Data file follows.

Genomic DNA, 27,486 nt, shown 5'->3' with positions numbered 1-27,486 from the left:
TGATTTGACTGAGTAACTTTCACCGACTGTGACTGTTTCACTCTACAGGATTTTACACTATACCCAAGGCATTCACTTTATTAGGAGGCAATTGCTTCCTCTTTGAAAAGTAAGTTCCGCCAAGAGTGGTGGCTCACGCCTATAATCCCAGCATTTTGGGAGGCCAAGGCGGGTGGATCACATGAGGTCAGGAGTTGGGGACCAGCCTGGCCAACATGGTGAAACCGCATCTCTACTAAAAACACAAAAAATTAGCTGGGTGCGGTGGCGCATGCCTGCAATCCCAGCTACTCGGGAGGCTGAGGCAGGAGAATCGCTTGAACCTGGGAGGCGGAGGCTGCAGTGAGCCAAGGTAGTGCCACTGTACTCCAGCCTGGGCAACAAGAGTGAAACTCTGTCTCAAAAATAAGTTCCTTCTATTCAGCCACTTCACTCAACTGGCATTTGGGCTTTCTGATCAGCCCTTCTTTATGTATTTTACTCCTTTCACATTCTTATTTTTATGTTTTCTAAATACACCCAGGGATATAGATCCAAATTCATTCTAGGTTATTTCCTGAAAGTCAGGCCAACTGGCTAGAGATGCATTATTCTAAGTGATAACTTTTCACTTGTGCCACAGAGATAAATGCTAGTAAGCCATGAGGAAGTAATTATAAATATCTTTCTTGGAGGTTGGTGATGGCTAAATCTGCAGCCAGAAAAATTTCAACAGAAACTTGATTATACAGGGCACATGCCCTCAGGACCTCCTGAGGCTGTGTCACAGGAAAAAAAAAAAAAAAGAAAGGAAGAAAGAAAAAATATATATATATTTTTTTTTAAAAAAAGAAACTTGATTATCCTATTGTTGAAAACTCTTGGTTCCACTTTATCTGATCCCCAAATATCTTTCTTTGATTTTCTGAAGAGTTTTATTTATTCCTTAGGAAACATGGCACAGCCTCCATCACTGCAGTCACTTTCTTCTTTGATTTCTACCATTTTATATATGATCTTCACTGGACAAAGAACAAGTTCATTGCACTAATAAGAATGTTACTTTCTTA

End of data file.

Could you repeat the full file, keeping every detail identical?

Genomic DNA, 27,486 nt, shown 5'->3' with positions numbered 1-27,486 from the left:
TGATTTGACTGAGTAACTTTCACCGACTGTGACTGTTTCACTCTACAGGATTTTACACTATACCCAAGGCATTCACTTTATTAGGAGGCAATTGCTTCCTCTTTGAAAAGTAAGTTCCGCCAAGAGTGGTGGCTCACGCCTATAATCCCAGCATTTTGGGAGGCCAAGGCGGGTGGATCACATGAGGTCAGGAGTTGGGGACCAGCCTGGCCAACATGGTGAAACCGCATCTCTACTAAAAACACAAAAAATTAGCTGGGTGCGGTGGCGCATGCCTGCAATCCCAGCTACTCGGGAGGCTGAGGCAGGAGAATCGCTTGAACCTGGGAGGCGGAGGCTGCAGTGAGCCAAGGTAGTGCCACTGTACTCCAGCCTGGGCAACAAGAGTGAAACTCTGTCTCAAAAATAAGTTCCTTCTATTCAGCCACTTCACTCAACTGGCATTTGGGCTTTCTGATCAGCCCTTCTTTATGTATTTTACTCCTTTCACATTCTTATTTTTATGTTTTCTAAATACACCCAGGGATATAGATCCAAATTCATTCTAGGTTATTTCCTGAAAGTCAGGCCAACTGGCTAGAGATGCATTATTCTAAGTGATAACTTTTCACTTGTGCCACAGAGATAAATGCTAGTAAGCCATGAGGAAGTAATTATAAATATCTTTCTTGGAGGTTGGTGATGGCTAAATCTGCAGCCAGAAAAATTTCAACAGAAACTTGATTATACAGGGCACATGCCCTCAGGACCTCCTGAGGCTGTGTCACAGGAAAAAAAAAAAAAAAGAAAGGAAGAAAGAAAAAATATATATATATTTTTTTTTAAAAAAAGAAACTTGATTATCCTATTGTTGAAAACTCTTGGTTCCACTTTATCTGATCCCCAAATATCTTTCTTTGATTTTCTGAAGAGTTTTATTTATTCCTTAGGAAACATGGCACAGCCTCCATCACTGCAGTCACTTTCTTCTTTGATTTCTACCATTTTATATATGATCTTCACTGGACAAAGAACAAGTTCATTGCACTAATAAGAATGTTACTTTCTTA